Russia’s invasion of Ukraine cut the supply of major staples to the Baltic states and the Visegrad Four (V4: Czechia, Hungary, Poland and Slovakia). Local factors, such as import intensity, tight labour markets forcing up wages, low food-industry productivity and depreciating currencies, have exacerbated global trends and intensified cost-of-living crises.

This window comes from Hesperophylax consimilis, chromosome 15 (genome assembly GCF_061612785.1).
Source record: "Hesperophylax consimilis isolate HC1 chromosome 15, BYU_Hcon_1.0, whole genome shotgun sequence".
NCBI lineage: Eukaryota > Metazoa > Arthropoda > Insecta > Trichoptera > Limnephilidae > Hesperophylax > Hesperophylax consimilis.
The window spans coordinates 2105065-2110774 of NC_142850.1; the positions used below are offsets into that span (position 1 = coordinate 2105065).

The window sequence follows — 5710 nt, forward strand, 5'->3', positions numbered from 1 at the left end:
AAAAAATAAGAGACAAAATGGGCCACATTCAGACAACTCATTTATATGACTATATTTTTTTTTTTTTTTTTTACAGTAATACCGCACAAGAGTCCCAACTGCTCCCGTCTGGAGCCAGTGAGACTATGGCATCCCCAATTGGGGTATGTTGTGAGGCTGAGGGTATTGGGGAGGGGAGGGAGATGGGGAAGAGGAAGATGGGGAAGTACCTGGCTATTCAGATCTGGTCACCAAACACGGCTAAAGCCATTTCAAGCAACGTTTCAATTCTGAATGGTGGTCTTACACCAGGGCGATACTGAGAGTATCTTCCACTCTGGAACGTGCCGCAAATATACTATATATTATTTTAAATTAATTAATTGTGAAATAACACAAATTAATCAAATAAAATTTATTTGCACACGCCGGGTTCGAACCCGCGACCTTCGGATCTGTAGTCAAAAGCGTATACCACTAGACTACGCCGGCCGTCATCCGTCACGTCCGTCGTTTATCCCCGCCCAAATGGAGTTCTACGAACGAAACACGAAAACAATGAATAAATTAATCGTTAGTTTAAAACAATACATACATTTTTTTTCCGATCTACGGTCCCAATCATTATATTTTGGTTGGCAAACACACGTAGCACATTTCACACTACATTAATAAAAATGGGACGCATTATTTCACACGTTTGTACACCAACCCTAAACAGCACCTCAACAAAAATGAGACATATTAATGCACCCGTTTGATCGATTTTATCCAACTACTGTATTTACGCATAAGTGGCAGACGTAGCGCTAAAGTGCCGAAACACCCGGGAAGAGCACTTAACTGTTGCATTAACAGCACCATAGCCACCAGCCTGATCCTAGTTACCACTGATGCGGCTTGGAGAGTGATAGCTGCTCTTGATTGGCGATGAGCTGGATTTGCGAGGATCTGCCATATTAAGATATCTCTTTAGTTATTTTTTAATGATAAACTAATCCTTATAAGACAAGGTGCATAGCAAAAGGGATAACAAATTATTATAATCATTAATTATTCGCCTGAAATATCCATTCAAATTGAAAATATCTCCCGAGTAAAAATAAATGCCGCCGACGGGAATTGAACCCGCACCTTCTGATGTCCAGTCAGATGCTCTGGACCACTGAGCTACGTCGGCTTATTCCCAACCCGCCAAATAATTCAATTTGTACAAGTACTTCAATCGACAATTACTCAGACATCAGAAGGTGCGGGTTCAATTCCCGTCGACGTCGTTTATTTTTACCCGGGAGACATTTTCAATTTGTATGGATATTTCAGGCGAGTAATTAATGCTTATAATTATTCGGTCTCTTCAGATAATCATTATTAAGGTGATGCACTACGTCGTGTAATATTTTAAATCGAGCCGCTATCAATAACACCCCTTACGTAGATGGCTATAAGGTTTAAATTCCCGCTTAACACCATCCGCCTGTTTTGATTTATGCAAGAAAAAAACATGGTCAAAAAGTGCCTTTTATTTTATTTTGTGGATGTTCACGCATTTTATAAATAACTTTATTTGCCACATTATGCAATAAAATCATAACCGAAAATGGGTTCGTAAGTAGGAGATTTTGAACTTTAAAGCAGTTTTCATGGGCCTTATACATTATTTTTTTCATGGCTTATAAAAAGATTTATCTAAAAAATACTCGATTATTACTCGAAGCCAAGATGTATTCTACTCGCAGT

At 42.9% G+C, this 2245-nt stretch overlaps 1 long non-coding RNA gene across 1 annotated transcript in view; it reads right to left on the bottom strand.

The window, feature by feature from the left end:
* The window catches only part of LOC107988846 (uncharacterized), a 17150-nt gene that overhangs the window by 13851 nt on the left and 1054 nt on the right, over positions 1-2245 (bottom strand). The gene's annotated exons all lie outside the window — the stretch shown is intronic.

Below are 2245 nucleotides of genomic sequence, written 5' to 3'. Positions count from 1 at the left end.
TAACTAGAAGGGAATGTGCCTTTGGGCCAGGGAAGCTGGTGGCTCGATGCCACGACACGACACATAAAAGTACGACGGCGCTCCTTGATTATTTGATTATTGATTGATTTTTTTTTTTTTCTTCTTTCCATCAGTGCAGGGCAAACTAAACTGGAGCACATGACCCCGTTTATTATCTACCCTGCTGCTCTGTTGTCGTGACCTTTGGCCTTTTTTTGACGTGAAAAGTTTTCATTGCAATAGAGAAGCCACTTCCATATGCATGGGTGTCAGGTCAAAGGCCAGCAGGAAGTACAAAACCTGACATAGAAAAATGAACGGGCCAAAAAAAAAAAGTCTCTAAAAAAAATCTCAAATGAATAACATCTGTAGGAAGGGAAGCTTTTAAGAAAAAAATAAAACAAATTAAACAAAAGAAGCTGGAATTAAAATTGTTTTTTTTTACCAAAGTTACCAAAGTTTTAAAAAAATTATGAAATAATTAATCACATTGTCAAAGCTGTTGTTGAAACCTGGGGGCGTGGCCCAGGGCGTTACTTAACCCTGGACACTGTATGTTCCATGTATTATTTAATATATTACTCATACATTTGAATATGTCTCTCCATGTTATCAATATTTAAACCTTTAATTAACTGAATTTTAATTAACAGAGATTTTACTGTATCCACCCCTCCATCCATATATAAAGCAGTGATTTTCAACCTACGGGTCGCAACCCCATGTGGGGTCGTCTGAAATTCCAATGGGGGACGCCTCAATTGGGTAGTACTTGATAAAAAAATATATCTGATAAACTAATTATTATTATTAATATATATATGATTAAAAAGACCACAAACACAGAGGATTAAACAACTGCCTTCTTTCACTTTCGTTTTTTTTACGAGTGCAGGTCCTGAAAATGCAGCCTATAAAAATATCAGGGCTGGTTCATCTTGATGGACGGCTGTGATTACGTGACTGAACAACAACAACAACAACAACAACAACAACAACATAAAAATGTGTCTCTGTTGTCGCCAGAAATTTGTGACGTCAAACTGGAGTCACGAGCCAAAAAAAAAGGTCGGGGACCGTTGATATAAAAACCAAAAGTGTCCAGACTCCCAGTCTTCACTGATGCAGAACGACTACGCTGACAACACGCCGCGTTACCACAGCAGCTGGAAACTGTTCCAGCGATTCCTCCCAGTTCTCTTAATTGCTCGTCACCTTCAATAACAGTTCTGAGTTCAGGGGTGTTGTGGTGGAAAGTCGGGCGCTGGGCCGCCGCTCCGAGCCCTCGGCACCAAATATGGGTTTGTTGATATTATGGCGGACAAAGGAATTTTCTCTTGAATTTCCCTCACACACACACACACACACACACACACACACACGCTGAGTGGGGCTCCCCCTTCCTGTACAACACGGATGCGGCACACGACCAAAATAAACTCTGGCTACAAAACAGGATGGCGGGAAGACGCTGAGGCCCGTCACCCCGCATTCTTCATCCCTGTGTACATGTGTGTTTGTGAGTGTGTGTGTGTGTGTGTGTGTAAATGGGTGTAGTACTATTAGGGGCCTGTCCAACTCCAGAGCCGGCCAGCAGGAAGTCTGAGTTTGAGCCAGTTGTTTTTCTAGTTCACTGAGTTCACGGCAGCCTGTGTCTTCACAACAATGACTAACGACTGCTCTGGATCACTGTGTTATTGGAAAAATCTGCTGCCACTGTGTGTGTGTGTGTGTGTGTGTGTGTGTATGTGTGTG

- If food prices remain high, they could fuel social unrest, political instability and appetites for the ‘easy fixes’ of populism.
- If populist politicians take power, they could upset rational economic policies and post-invasion recoveries.
- Shaky institutions, political instability and non-diversified economies are central factors exacerbating the war’s effects on food prices.
- Ukrainian refugees may relieve some labour market tightness (a factor fuelling inflation) but it may take time to absorb enough of them.